29. “‘Will Shaq’s presence on this team color your decision to come back or not?'” I asked him.
‘Yes, it does,’ he said.
‘I meant what I said the other night after the [final] game, that the two of you could co-exist and play well together,’ I went on.
‘There’s no doubt about that,’ he said. ‘I’ve done that for eight years with him, but I’m tired of being a sidekick.'”
To the most fascinating sidekick of the Finals: Sasha Vujacic, who could become the most reviled opposing villain in the Old Garden/New Garden since Chuck Person. I’m so excited to jeer this guy, yell insults at him, root against him and be utterly and completely annoyed by him that I can barely stand it. I mean, the guy wears one of those short-order cook headbands! And just wait until he starts poking and prodding Ray Allen and putting his face a little too close to Ray’s face during inbounds plays — you might see a crazed Boston fan run on the court to deck him. I’m not even kidding. This guy could not drink in any Boston bar for more than three minutes without having a pool cue broken over his head. Did I mention that I can’t wait for the Finals to start?
30. “Today at practice, Kobe went from player to player, shoving the article with the anonymous quote in their faces. I have rarely seen him that incensed. ‘Did you say this?’ he demanded of each player. … Nobody said a word, until Karl [Malone] finally broke the silence. ‘Obviously, Kobe, no one said it or wants to admit they said it,’ Karl said. ‘You’ve just got to let it go now.’ Karl and Kobe, who have become buddies, launched into a shouting match that I had to stop.”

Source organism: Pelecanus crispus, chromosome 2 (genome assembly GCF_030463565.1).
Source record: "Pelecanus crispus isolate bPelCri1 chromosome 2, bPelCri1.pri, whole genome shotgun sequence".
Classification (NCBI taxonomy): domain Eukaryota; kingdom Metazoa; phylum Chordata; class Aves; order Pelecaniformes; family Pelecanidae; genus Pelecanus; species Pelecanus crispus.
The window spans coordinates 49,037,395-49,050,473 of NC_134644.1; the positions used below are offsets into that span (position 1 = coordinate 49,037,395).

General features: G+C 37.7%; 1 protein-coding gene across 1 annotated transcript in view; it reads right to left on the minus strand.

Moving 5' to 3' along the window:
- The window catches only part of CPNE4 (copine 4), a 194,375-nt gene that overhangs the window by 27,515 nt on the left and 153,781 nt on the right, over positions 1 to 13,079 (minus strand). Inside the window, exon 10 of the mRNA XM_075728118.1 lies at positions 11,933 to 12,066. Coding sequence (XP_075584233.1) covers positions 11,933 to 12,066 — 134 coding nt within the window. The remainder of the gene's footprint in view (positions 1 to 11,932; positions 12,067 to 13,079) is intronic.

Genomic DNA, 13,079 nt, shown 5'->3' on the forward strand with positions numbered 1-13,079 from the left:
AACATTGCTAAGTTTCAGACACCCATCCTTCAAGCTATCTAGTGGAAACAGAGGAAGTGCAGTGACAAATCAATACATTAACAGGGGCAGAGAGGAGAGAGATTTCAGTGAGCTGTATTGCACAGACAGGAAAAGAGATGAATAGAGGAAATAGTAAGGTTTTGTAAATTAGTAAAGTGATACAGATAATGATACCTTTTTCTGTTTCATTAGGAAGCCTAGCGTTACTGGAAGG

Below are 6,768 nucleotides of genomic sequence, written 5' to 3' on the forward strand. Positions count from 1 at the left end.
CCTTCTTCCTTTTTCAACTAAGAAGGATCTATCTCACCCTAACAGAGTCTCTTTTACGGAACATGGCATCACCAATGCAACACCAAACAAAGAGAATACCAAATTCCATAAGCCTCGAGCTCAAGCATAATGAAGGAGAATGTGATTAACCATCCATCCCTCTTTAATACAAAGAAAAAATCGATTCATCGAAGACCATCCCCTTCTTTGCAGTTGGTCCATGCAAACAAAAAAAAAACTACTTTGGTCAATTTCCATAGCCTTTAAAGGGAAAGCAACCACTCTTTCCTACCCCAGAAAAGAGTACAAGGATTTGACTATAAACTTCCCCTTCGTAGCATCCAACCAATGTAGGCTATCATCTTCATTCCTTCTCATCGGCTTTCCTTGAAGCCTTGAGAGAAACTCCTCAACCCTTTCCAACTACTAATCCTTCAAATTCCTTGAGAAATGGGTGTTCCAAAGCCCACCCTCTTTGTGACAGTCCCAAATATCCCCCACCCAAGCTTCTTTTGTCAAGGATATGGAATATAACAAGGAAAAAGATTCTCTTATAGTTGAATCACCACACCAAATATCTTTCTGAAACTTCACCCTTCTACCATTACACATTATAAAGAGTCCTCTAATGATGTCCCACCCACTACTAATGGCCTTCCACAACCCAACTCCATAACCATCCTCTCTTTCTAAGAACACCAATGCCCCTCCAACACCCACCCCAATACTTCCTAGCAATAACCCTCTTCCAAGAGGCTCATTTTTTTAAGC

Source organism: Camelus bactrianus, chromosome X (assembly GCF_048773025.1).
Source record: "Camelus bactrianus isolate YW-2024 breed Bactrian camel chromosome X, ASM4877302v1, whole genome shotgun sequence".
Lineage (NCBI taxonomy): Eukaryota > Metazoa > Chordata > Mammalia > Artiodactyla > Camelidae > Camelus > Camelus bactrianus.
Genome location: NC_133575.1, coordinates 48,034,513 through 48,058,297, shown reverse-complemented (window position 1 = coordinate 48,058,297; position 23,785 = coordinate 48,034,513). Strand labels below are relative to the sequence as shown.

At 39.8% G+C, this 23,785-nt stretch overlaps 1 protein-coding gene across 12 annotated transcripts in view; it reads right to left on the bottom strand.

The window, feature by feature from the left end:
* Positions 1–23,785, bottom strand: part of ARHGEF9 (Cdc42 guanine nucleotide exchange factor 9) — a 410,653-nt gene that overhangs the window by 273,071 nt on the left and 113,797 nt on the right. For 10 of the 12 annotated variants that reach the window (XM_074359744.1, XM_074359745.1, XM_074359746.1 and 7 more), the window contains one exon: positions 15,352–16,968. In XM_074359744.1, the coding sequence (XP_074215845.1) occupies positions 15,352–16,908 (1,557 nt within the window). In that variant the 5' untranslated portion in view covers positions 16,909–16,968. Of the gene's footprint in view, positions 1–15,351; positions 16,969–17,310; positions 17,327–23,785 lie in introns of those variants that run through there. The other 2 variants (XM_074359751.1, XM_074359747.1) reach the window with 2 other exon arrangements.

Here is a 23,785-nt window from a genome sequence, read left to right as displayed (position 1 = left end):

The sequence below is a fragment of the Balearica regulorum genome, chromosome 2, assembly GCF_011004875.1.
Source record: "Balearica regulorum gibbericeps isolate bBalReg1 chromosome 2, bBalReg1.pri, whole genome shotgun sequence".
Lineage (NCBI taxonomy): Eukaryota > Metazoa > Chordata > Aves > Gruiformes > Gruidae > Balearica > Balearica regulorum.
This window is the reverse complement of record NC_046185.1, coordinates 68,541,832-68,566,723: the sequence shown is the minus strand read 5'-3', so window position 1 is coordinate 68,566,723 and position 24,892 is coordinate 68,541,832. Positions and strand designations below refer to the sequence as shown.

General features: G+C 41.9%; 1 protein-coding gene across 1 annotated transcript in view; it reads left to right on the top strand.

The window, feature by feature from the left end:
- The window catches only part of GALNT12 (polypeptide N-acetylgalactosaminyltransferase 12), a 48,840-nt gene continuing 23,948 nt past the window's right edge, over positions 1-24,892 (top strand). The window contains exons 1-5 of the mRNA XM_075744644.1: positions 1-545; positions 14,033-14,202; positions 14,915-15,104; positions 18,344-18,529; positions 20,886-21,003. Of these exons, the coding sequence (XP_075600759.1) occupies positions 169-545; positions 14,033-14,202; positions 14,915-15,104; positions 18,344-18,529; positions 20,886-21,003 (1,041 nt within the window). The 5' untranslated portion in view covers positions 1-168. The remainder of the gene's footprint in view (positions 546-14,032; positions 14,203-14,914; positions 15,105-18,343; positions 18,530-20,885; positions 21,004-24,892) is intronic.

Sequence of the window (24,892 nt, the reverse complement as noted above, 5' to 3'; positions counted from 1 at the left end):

To Allen, who just needs to let it go. … And by “it,” I mean, those gorgeous 3-pointers that were rippling through the net during the regular season at a 40 percent rate. When Ray-Ray has it going, the 2008 Celtics are just about unstoppable. Of course, he’s the same guy who I derisively compared to Wally Szczerbiak two rounds ago. It has been an up-and-down season for the man we once called Jesus.
(Speaking of shouting matches between Karl and Kobe, remember the whole thing that happened after 2004 when the Mailman allegedly hit on Kobe’s wife and caused a huge rift between him and Kobe? I always wanted more information on that one. That should be its own show on ESPN Classic — “The Truth Behind Semi-Seedy Sports Incidents That Weren’t Quite Scandals.” I’d much rather watch that than the 1993 Eight-Ball Classic.)
31. “‘It’s not that I’m enamored with Kobe’s character,’ [Dr. Jerry Buss] said. ‘But he is 26 in August. The seven years ahead are the prime years of his career.’ Of course, neither of us brought up the possibility of those years being spent in prison. ‘Besides,’ Dr. Buss added, ‘aren’t all superstars like that?’
‘No,’ I told him. ‘Not all of them.'”